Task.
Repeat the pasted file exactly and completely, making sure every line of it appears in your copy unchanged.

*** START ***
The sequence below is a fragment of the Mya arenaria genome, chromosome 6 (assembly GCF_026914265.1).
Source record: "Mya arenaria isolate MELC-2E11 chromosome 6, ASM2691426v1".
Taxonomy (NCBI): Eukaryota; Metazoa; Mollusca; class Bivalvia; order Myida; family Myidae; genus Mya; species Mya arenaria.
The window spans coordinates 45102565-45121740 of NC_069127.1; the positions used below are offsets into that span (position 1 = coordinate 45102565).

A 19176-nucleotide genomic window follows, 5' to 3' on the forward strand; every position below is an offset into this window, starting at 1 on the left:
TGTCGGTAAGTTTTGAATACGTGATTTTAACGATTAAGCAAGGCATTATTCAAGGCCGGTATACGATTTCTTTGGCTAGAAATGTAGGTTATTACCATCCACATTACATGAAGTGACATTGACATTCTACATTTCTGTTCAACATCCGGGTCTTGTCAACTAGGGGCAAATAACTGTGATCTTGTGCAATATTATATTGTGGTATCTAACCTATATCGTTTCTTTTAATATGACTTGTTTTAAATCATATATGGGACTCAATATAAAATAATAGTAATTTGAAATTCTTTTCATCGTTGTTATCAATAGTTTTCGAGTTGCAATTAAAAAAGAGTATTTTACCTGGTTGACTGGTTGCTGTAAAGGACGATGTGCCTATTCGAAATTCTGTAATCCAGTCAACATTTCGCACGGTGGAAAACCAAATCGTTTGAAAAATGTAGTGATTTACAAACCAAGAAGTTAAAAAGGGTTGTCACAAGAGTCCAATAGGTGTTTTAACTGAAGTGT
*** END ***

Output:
The sequence below is a fragment of the Mya arenaria genome, chromosome 6 (assembly GCF_026914265.1).
Source record: "Mya arenaria isolate MELC-2E11 chromosome 6, ASM2691426v1".
Taxonomy (NCBI): Eukaryota; Metazoa; Mollusca; class Bivalvia; order Myida; family Myidae; genus Mya; species Mya arenaria.
The window spans coordinates 45102565-45121740 of NC_069127.1; the positions used below are offsets into that span (position 1 = coordinate 45102565).

A 19176-nucleotide genomic window follows, 5' to 3' on the forward strand; every position below is an offset into this window, starting at 1 on the left:
TGTCGGTAAGTTTTGAATACGTGATTTTAACGATTAAGCAAGGCATTATTCAAGGCCGGTATACGATTTCTTTGGCTAGAAATGTAGGTTATTACCATCCACATTACATGAAGTGACATTGACATTCTACATTTCTGTTCAACATCCGGGTCTTGTCAACTAGGGGCAAATAACTGTGATCTTGTGCAATATTATATTGTGGTATCTAACCTATATCGTTTCTTTTAATATGACTTGTTTTAAATCATATATGGGACTCAATATAAAATAATAGTAATTTGAAATTCTTTTCATCGTTGTTATCAATAGTTTTCGAGTTGCAATTAAAAAAGAGTATTTTACCTGGTTGACTGGTTGCTGTAAAGGACGATGTGCCTATTCGAAATTCTGTAATCCAGTCAACATTTCGCACGGTGGAAAACCAAATCGTTTGAAAAATGTAGTGATTTACAAACCAAGAAGTTAAAAAGGGTTGTCACAAGAGTCCAATAGGTGTTTTAACTGAAGTGT